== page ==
As I’ve always unconsciously understood, illness is a condition in which one feels ill. Of course this may be the symptomatic manifestation of a particular disease, a vague notion of being un-well, or even the ramifications of a long Thursday night in East Lansing. A state of illness can be defined well as a “lack of health”. Though something may be defined just as much by what it is not as by what it is, I believe that regarding the notion of illness and health, defining these terms in this way presents them as limitingly binary. While the concept of health too can be defined by lack of illness, this doesn’t allow for much room for qualification. For instance, there are different levels of health and different ways in which individuals perceive these levels. Another case that I imagine disturbs the binary definition of illness-vs.-health is that of the anorexic. Anorexia is a physically detrimental condition ad in extreme cases can even result in death—in this way anorexia fits the definition for an illness. However, the anorexic him or herself may reap certain mental benefits that are attached to the pursuit of skinniness and beauty. In short the issue is complicated, and the binary model of definition is one that makes the most practical sense in a clinical setting. I think my perceptions of sickness and health is largely characterized by my own personal experience with these states, as well as observing other in the various stages of disease or those who are living seemingly “healthy” lives.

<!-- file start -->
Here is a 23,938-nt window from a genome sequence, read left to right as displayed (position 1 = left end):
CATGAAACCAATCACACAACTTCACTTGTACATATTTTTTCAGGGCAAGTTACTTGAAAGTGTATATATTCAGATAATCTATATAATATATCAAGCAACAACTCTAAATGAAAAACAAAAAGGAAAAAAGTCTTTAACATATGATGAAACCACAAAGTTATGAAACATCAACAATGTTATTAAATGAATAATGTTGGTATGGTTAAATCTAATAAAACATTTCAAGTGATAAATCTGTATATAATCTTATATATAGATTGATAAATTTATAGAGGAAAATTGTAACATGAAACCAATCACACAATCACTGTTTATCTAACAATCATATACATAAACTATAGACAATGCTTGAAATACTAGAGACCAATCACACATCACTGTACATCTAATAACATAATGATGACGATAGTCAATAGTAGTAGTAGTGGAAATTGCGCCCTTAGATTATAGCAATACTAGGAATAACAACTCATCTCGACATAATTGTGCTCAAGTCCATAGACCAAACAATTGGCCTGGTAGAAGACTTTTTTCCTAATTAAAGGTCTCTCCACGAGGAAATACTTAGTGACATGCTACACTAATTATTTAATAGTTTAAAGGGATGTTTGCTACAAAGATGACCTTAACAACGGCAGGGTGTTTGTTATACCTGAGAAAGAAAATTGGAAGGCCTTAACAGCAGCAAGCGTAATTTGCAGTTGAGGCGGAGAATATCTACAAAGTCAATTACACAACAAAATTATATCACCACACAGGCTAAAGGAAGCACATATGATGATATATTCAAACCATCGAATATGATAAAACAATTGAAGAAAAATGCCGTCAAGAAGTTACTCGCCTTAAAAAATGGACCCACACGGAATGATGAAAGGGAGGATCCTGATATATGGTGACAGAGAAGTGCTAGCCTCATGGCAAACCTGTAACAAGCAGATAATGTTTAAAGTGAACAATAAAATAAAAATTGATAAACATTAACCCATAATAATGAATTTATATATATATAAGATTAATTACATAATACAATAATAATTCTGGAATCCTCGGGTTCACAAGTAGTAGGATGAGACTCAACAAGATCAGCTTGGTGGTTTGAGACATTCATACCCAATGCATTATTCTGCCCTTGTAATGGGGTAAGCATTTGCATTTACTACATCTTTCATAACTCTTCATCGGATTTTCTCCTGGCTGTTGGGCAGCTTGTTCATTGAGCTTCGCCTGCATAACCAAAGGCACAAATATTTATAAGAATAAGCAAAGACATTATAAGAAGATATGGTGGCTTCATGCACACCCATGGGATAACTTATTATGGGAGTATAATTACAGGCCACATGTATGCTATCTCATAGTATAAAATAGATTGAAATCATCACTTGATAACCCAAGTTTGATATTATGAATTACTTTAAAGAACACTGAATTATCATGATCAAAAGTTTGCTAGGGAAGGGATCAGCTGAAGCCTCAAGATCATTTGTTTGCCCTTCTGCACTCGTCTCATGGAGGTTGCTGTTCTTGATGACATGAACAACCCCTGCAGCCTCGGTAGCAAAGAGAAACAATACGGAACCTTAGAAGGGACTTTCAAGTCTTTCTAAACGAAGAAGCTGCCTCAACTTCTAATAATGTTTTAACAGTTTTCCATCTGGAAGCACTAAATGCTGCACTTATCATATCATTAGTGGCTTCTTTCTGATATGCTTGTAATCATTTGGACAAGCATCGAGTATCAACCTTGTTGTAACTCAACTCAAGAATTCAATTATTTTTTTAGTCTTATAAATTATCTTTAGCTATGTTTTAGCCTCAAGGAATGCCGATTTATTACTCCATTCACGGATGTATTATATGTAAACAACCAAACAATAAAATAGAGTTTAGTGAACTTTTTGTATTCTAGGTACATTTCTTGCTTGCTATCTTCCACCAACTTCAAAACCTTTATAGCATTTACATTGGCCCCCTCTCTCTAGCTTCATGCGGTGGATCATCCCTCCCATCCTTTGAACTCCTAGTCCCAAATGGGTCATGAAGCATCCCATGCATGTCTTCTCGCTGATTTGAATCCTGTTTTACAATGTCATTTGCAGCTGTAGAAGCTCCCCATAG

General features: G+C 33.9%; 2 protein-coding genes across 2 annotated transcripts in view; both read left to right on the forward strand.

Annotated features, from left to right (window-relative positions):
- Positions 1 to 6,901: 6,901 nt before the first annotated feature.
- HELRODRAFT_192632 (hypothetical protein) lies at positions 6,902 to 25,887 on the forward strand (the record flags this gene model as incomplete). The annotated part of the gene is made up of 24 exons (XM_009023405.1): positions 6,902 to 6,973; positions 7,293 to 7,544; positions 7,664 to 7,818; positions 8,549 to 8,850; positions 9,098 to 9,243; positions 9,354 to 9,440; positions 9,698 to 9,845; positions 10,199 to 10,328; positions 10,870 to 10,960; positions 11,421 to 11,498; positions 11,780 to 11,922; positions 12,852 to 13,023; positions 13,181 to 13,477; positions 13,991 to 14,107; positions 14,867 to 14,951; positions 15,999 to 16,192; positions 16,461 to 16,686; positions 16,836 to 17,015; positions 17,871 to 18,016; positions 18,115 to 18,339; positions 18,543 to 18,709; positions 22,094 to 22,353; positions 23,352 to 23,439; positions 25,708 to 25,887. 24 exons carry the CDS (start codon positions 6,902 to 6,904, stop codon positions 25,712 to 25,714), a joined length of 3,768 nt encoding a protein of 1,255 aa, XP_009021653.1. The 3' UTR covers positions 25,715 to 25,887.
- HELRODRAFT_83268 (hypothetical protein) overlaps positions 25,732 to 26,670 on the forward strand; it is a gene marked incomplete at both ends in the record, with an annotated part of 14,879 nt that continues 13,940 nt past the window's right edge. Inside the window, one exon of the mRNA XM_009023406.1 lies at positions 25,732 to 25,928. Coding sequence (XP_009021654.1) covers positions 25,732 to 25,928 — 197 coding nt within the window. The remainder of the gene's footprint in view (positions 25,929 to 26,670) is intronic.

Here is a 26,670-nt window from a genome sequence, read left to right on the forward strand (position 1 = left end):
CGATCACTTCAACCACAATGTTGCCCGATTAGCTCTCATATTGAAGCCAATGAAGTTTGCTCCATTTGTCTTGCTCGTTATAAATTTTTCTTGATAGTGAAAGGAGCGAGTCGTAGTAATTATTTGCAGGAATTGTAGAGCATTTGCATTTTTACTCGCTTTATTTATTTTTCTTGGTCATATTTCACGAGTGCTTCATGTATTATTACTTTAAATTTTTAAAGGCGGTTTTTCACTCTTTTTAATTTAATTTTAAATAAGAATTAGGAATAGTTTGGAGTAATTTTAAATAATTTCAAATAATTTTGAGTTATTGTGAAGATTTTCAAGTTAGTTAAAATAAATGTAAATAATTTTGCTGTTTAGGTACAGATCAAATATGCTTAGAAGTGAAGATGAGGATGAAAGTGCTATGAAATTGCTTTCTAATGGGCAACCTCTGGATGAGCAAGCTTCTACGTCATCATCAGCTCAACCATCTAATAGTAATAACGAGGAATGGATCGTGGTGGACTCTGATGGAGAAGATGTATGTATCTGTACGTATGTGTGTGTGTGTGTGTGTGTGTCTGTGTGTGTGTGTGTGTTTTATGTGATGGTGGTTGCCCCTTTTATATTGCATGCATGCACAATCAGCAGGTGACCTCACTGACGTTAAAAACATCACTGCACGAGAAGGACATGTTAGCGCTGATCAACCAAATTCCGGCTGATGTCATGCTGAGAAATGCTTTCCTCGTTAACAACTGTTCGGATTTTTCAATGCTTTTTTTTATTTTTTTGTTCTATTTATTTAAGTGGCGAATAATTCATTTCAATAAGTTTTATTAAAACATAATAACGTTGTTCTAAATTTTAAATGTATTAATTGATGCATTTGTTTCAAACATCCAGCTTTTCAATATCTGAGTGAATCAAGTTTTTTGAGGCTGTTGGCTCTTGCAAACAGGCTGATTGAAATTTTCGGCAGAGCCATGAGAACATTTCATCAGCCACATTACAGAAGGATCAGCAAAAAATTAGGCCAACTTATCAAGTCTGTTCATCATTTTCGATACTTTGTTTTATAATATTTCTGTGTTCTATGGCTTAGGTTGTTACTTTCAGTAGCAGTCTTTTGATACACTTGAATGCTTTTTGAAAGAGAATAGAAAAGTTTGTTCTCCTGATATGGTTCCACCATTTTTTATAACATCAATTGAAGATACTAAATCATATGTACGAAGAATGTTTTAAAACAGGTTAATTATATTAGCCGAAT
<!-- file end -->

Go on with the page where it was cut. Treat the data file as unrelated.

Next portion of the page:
I should start by clarifying that no condition on the list given in the activity lecture struck me as either entirely a disease or entirely an illness. There is significant overlap between these terms so instead I will highlight some terms that troubled me when placing them even in relative disease-or-illness categories. Old age is one such condition. While there may be myriad physical symptoms of growing old (and just as many diseases associated with this process), there is a truly personal aspect to the process of aging; particularly around one’s perception of him or herself as “old”. Though certain deteriorations are inevitable, one may cushion the process of aging (and all of its mental baggage) by maintaining a young-person’s mindset.

Another disease that could fit within the “illness” category is anxiety. There certainly are clinically diagnosable symptoms of anxiety, so many so that effective drugs have been developed to combat the condition, but the way an individual perceives his or her anxiety is, again, very personal. What might cause an anxiety attack may differ from person to person, and the severity of each episode may also be variable. Though the feeling of drowning and racing thoughts may be across the board characteristic of this condition, the different ways an individual arrives at the onset of these symptoms makes anxiety just as much of an illness as a disease.

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